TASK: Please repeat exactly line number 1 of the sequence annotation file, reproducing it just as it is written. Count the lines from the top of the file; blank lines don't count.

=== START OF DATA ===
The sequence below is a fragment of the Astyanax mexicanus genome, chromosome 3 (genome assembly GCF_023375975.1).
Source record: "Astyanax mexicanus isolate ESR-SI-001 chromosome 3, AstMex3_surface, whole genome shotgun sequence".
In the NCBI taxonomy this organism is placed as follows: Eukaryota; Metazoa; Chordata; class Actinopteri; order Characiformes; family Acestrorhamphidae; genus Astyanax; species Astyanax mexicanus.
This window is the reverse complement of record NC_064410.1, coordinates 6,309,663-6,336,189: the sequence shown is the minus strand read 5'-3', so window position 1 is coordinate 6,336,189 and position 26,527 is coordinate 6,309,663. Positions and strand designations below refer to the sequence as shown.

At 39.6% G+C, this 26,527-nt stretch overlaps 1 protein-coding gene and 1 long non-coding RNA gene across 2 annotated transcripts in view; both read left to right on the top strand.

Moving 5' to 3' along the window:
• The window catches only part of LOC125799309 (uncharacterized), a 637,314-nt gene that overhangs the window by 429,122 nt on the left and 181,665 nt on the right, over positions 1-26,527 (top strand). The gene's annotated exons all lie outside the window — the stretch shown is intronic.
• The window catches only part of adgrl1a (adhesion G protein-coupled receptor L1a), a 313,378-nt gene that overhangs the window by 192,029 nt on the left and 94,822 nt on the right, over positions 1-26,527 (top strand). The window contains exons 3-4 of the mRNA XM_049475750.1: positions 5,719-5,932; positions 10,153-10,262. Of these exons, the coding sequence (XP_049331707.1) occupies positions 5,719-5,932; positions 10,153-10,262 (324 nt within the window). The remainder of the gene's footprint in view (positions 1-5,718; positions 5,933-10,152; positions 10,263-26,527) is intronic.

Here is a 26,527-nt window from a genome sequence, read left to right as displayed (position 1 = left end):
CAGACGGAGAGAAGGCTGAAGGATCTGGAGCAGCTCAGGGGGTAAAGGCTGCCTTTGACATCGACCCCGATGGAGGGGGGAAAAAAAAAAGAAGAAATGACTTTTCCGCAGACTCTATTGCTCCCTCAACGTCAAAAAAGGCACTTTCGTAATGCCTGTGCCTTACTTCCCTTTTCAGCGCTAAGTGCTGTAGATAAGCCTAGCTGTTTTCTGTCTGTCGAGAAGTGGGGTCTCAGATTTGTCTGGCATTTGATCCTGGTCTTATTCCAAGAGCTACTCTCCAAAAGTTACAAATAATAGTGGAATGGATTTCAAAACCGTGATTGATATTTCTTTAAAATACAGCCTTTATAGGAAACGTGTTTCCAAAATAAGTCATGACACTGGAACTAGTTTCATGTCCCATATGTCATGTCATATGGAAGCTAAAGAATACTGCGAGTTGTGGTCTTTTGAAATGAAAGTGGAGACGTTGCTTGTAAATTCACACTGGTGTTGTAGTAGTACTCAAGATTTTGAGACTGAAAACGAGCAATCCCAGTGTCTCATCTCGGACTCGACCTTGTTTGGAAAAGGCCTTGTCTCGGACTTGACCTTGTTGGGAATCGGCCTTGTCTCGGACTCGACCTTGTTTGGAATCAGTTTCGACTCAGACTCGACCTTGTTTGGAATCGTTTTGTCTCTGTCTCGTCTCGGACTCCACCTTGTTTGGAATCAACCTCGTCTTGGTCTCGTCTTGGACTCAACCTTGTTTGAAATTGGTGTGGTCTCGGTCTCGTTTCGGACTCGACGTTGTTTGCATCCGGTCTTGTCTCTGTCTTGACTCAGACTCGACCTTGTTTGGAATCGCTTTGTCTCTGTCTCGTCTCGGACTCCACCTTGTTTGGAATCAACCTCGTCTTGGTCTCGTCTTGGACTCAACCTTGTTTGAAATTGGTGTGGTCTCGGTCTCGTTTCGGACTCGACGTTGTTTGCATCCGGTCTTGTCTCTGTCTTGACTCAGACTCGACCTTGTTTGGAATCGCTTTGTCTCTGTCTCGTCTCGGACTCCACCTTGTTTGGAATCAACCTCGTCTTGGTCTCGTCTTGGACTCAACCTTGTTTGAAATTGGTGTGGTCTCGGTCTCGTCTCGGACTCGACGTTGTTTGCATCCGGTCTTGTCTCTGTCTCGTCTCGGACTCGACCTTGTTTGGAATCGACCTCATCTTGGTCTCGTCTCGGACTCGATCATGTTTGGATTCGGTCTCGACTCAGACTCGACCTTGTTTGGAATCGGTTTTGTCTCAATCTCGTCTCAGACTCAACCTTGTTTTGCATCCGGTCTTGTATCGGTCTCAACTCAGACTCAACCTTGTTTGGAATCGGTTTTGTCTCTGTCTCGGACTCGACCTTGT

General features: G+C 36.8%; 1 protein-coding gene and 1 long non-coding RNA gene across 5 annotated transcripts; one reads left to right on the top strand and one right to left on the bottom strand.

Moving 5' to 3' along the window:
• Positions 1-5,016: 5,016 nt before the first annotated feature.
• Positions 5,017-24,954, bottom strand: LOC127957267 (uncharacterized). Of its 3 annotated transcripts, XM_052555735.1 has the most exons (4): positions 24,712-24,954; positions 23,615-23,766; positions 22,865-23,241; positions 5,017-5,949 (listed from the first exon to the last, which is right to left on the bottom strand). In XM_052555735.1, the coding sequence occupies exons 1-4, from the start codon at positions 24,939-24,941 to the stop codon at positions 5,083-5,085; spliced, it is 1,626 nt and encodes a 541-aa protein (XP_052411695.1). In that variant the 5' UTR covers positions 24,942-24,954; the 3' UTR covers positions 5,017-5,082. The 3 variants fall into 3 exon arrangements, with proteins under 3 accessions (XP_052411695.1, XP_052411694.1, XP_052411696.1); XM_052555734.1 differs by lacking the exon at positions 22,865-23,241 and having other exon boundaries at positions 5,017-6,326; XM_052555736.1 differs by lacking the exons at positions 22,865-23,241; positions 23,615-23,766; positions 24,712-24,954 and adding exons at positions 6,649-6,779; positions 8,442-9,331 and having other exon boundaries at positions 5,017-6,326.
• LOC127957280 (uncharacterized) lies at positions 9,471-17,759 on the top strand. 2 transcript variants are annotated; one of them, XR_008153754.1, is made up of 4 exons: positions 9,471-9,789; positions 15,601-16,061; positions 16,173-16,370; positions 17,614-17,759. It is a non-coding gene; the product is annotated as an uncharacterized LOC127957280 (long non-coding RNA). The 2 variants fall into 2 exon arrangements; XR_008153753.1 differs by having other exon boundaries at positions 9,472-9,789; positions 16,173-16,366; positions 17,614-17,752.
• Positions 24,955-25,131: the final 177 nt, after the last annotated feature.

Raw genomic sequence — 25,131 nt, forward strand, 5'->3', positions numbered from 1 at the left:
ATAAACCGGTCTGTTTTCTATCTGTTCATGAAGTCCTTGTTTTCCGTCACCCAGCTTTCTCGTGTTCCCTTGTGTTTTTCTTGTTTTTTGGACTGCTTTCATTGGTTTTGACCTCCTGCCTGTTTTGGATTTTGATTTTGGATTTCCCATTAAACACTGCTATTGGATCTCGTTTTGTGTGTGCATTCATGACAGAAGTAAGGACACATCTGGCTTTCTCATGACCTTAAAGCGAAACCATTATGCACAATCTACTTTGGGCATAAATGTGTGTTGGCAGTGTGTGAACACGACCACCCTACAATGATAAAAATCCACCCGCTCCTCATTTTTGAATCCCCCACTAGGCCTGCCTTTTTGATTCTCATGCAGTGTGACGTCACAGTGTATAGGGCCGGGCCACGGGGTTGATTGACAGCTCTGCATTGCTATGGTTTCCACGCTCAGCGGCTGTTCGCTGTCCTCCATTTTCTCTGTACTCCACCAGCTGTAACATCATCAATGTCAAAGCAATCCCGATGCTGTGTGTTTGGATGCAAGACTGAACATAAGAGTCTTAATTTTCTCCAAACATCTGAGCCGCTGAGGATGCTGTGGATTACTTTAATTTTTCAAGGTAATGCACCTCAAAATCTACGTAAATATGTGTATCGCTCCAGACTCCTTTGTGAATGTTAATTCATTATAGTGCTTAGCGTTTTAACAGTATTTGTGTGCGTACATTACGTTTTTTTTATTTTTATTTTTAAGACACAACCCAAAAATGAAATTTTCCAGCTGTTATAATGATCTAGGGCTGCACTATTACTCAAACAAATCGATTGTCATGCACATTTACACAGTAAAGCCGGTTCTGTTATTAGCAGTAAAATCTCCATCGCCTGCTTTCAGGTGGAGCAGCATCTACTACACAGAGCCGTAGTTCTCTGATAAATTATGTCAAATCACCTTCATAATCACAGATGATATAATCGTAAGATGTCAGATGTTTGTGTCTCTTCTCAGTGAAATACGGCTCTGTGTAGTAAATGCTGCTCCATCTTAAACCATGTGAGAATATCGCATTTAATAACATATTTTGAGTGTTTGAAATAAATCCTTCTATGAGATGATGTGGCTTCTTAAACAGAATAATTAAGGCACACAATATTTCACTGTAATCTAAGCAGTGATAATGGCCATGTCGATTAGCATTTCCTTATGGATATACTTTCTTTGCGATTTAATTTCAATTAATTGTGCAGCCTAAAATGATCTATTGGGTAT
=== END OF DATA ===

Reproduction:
The sequence below is a fragment of the Astyanax mexicanus genome, chromosome 3 (genome assembly GCF_023375975.1).